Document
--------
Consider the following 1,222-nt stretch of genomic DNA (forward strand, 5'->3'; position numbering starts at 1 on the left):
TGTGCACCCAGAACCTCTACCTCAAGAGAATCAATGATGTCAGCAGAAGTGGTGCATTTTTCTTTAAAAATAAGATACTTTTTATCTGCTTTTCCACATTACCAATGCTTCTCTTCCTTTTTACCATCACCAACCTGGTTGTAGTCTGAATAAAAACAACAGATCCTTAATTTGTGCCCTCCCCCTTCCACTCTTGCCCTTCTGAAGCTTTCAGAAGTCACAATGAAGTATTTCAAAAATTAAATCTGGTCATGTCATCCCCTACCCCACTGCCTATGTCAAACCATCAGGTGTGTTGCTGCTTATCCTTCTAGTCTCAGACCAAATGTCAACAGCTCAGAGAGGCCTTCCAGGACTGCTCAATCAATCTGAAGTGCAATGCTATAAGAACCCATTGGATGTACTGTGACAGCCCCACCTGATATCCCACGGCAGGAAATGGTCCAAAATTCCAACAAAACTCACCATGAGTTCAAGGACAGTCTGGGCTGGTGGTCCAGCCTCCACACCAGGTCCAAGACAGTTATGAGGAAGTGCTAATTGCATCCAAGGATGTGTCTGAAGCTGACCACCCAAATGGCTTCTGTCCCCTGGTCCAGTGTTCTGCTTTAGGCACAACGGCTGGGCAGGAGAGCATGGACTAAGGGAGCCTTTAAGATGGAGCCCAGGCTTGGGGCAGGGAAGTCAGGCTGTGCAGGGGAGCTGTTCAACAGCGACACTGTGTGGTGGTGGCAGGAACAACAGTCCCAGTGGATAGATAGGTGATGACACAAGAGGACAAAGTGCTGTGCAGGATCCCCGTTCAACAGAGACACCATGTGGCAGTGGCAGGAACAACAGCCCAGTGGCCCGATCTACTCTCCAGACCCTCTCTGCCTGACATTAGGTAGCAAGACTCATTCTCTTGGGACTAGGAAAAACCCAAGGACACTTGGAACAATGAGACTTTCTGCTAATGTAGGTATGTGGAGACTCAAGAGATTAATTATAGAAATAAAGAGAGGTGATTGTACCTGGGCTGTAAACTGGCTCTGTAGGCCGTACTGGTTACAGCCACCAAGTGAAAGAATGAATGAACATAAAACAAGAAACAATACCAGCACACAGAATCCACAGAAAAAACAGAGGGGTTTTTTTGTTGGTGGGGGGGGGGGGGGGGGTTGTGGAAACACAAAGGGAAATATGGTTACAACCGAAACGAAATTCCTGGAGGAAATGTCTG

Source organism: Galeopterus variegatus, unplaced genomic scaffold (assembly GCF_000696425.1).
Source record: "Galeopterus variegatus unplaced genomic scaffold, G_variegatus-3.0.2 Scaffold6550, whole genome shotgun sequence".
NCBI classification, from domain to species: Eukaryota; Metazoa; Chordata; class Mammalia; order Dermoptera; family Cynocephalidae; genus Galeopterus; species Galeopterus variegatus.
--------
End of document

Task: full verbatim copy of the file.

Consider the following 1,222-nt stretch of genomic DNA (forward strand, 5'->3'; position numbering starts at 1 on the left):
TGTGCACCCAGAACCTCTACCTCAAGAGAATCAATGATGTCAGCAGAAGTGGTGCATTTTTCTTTAAAAATAAGATACTTTTTATCTGCTTTTCCACATTACCAATGCTTCTCTTCCTTTTTACCATCACCAACCTGGTTGTAGTCTGAATAAAAACAACAGATCCTTAATTTGTGCCCTCCCCCTTCCACTCTTGCCCTTCTGAAGCTTTCAGAAGTCACAATGAAGTATTTCAAAAATTAAATCTGGTCATGTCATCCCCTACCCCACTGCCTATGTCAAACCATCAGGTGTGTTGCTGCTTATCCTTCTAGTCTCAGACCAAATGTCAACAGCTCAGAGAGGCCTTCCAGGACTGCTCAATCAATCTGAAGTGCAATGCTATAAGAACCCATTGGATGTACTGTGACAGCCCCACCTGATATCCCACGGCAGGAAATGGTCCAAAATTCCAACAAAACTCACCATGAGTTCAAGGACAGTCTGGGCTGGTGGTCCAGCCTCCACACCAGGTCCAAGACAGTTATGAGGAAGTGCTAATTGCATCCAAGGATGTGTCTGAAGCTGACCACCCAAATGGCTTCTGTCCCCTGGTCCAGTGTTCTGCTTTAGGCACAACGGCTGGGCAGGAGAGCATGGACTAAGGGAGCCTTTAAGATGGAGCCCAGGCTTGGGGCAGGGAAGTCAGGCTGTGCAGGGGAGCTGTTCAACAGCGACACTGTGTGGTGGTGGCAGGAACAACAGTCCCAGTGGATAGATAGGTGATGACACAAGAGGACAAAGTGCTGTGCAGGATCCCCGTTCAACAGAGACACCATGTGGCAGTGGCAGGAACAACAGCCCAGTGGCCCGATCTACTCTCCAGACCCTCTCTGCCTGACATTAGGTAGCAAGACTCATTCTCTTGGGACTAGGAAAAACCCAAGGACACTTGGAACAATGAGACTTTCTGCTAATGTAGGTATGTGGAGACTCAAGAGATTAATTATAGAAATAAAGAGAGGTGATTGTACCTGGGCTGTAAACTGGCTCTGTAGGCCGTACTGGTTACAGCCACCAAGTGAAAGAATGAATGAACATAAAACAAGAAACAATACCAGCACACAGAATCCACAGAAAAAACAGAGGGGTTTTTTTGTTGGTGGGGGGGGGGGGGGGGGTTGTGGAAACACAAAGGGAAATATGGTTACAACCGAAACGAAATTCCTGGAGGAAATGTCTG

Source organism: Galeopterus variegatus, unplaced genomic scaffold (assembly GCF_000696425.1).
Source record: "Galeopterus variegatus unplaced genomic scaffold, G_variegatus-3.0.2 Scaffold6550, whole genome shotgun sequence".
NCBI classification, from domain to species: Eukaryota; Metazoa; Chordata; class Mammalia; order Dermoptera; family Cynocephalidae; genus Galeopterus; species Galeopterus variegatus.